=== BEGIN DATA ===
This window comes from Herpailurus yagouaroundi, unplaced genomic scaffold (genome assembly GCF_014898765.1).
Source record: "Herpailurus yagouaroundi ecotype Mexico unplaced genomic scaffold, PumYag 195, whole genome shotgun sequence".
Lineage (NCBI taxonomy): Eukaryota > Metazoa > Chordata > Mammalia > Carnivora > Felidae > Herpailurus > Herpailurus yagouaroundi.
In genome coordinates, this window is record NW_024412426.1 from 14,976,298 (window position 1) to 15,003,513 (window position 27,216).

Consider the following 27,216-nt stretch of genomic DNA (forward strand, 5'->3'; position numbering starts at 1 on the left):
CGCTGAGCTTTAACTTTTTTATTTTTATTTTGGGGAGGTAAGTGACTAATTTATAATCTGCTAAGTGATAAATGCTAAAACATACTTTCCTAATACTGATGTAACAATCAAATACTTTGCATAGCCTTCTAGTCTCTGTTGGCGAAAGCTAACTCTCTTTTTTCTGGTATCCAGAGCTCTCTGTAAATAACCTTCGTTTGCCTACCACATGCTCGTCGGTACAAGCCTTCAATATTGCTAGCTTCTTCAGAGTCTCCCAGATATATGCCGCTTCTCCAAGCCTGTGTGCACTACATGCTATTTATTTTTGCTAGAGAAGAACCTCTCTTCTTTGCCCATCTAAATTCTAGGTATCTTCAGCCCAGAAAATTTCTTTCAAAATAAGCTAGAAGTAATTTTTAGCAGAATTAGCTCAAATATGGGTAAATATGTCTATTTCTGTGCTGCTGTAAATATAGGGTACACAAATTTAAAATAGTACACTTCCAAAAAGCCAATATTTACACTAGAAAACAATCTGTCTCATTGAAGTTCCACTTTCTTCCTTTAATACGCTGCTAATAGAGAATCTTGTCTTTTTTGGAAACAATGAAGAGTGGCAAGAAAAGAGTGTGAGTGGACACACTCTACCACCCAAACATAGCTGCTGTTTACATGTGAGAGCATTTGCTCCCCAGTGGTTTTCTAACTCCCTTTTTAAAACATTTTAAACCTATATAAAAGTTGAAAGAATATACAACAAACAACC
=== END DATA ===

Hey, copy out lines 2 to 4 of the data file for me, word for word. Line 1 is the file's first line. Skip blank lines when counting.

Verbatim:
Source record: "Herpailurus yagouaroundi ecotype Mexico unplaced genomic scaffold, PumYag 195, whole genome shotgun sequence".
Lineage (NCBI taxonomy): Eukaryota > Metazoa > Chordata > Mammalia > Carnivora > Felidae > Herpailurus > Herpailurus yagouaroundi.
In genome coordinates, this window is record NW_024412426.1 from 14,976,298 (window position 1) to 15,003,513 (window position 27,216).